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Virginia Tech, Qualcomm open Thinkabit Lab to bring hands-on STEM learning to students and training to teachers

September 5, 2016

Using imagination and creativity, middle-school-aged participants from National Capital Region schools create, code, and collaborate to build a “Robo Craft” with electronic equipment, including laptop computers, Arduinos, servos, resisters, circuits, LEDs, breadboards, and solar panels.

Students programming in the Thinkabit lab
Using imagination and creativity, middle-school-aged participants from National Capital Region schools create, code, and collaborate to build a “Robo Craft” with electronic equipment, including laptop computers, Arduinos, servos, resisters, circuits, LEDs, breadboards, and solar panels.

Virginia Tech and Qualcomm Inc. begin a multiyear collaboration this fall with the launch of the Qualcomm Thinkabit Lab at Virginia Tech’s Northern Virginia Center in Falls Church.

The Thinkabit Lab experience offers both teachers and students an engaging learning environment — part lab, makerspace, and classroom — to foster creativity, collaboration, and the critical skills necessary for the 21st century. The new Thinkabit Lab is led by Virginia Tech’s Department of Engineering Education in the College of Engineering and School of Education in the College of Liberal Arts and Human Sciences, based on Qualcomm’s World of Work and STEM coursework.

Residing in the National Capital Region, the lab is Qualcomm’s first outside of San Diego, servicing underserved students, students underrepresented in STEM careers, and teachers from the metro Washington, D.C. area. For some students, the Thinkabit Lab experience will offer a first introduction to hands-on STEM learning and real-world careers.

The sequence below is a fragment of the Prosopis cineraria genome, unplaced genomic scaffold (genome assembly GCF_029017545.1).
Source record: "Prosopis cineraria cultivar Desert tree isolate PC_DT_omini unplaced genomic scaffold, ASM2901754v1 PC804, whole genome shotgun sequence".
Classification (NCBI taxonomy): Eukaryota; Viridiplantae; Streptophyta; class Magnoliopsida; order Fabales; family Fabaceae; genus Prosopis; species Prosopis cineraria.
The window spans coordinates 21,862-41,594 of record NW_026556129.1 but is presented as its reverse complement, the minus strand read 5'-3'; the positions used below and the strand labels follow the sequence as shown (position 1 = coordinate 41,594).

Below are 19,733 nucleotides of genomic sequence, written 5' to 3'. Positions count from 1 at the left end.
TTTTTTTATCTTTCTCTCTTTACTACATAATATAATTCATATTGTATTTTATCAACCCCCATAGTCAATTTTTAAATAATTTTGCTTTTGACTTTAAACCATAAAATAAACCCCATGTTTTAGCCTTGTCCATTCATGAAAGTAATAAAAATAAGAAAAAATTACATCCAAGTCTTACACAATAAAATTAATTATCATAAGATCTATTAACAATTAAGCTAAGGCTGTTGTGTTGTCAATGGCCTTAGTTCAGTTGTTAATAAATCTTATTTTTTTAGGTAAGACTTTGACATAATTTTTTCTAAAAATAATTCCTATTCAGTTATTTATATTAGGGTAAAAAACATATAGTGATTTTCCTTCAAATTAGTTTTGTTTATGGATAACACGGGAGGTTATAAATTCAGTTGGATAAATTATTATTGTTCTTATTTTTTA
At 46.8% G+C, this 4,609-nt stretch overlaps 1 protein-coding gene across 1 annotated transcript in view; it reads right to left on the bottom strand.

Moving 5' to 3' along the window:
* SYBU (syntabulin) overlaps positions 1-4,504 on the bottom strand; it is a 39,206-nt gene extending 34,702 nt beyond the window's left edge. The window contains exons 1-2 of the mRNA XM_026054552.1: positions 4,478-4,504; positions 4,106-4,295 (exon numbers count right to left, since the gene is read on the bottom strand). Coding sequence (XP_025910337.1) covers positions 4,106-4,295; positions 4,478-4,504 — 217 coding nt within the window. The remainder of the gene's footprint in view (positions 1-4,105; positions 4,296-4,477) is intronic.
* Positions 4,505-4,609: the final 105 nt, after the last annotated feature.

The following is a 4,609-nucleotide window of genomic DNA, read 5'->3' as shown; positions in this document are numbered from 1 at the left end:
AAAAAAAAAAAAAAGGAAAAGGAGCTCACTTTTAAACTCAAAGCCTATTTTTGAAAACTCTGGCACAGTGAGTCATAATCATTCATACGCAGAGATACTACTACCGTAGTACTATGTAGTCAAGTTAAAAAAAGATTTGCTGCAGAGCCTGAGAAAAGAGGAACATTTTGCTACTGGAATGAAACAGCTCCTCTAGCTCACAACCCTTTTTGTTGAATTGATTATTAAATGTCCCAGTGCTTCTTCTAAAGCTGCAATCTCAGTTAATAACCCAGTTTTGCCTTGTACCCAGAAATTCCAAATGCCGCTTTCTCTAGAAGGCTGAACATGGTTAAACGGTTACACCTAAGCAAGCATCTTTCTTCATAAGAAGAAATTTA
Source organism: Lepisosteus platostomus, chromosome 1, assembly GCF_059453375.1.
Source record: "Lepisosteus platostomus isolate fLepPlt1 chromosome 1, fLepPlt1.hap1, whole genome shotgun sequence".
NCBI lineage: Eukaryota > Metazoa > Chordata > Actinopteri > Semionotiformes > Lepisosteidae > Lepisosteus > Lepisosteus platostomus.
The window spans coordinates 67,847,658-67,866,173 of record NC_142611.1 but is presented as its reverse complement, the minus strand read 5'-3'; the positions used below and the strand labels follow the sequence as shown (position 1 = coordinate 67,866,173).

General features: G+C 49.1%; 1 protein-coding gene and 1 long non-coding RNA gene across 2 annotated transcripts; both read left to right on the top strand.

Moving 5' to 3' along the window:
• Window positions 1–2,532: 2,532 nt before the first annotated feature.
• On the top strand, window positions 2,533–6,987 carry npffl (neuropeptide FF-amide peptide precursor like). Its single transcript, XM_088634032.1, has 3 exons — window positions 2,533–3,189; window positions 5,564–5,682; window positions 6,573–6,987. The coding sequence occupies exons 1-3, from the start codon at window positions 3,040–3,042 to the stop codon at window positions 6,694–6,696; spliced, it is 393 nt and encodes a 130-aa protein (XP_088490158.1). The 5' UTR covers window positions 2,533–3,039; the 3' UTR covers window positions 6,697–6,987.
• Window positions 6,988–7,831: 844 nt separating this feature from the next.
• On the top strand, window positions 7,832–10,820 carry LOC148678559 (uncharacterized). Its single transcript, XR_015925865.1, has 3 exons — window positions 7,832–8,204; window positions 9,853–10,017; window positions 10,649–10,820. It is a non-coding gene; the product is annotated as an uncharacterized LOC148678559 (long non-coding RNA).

Jim Egenrieder (center), director of the Thinkabit Lab at Virginia Tech’s Northern Virginia Center, joins hands with students to create a human circuit that helps them understand the flow of electricity.

Creating the human circuit
Jim Egenrieder (center), director of the Thinkabit Lab at Virginia Tech’s Northern Virginia Center, joins hands with students to create a human circuit that helps them understand the flow of electricity.

“The work that Qualcomm and Virginia Tech are doing at the new Thinkabit Lab is remarkable,” said Steve Mollenkopf, chief executive officer of Qualcomm. “Beyond being a space to inspire the next generation of inventors, it will allow to us to leverage the expertise of both organizations, and through research and practical application, we will bring new advancements to STEM education at all levels.”

The lab will serve as a cornerstone facility, leveraging Virginia Tech’s academic depth in engineering and education, to develop educators who may lead further Thinkabit-inspired, innovative STEM experiences in schools and community programs. Additionally, faculty research will assess how the program impacts students’ access to STEM teaching and learning activities, and awareness of STEM education and career options. The findings will help to continue developing  the Thinkabit Lab and STEM programs.

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“We know that STEM skills can enhance every student’s future, regardless of their field of study, and we need to prepare both students and teachers to address the complex challenges of tomorrow,” said Tim Sands, president of Virginia Tech. “The Thinkabit collaboration with Qualcomm will allow us to join complementary strengths and work synergistically to create opportunities and lower barriers.”

The original Thinkabit Lab has served more than 8,000 students and educators since launching at Qualcomm’s San Diego headquarters in 2014, and has been replicated in three middle schools and a library in San Diego.

Immobile toys are deconstructed, designed, and programmed by the students to construct a moving “Robo Craft.”

Robo Crafts
Immobile toys are deconstructed, designed, and programmed by the students to construct a moving “Robo Craft.”

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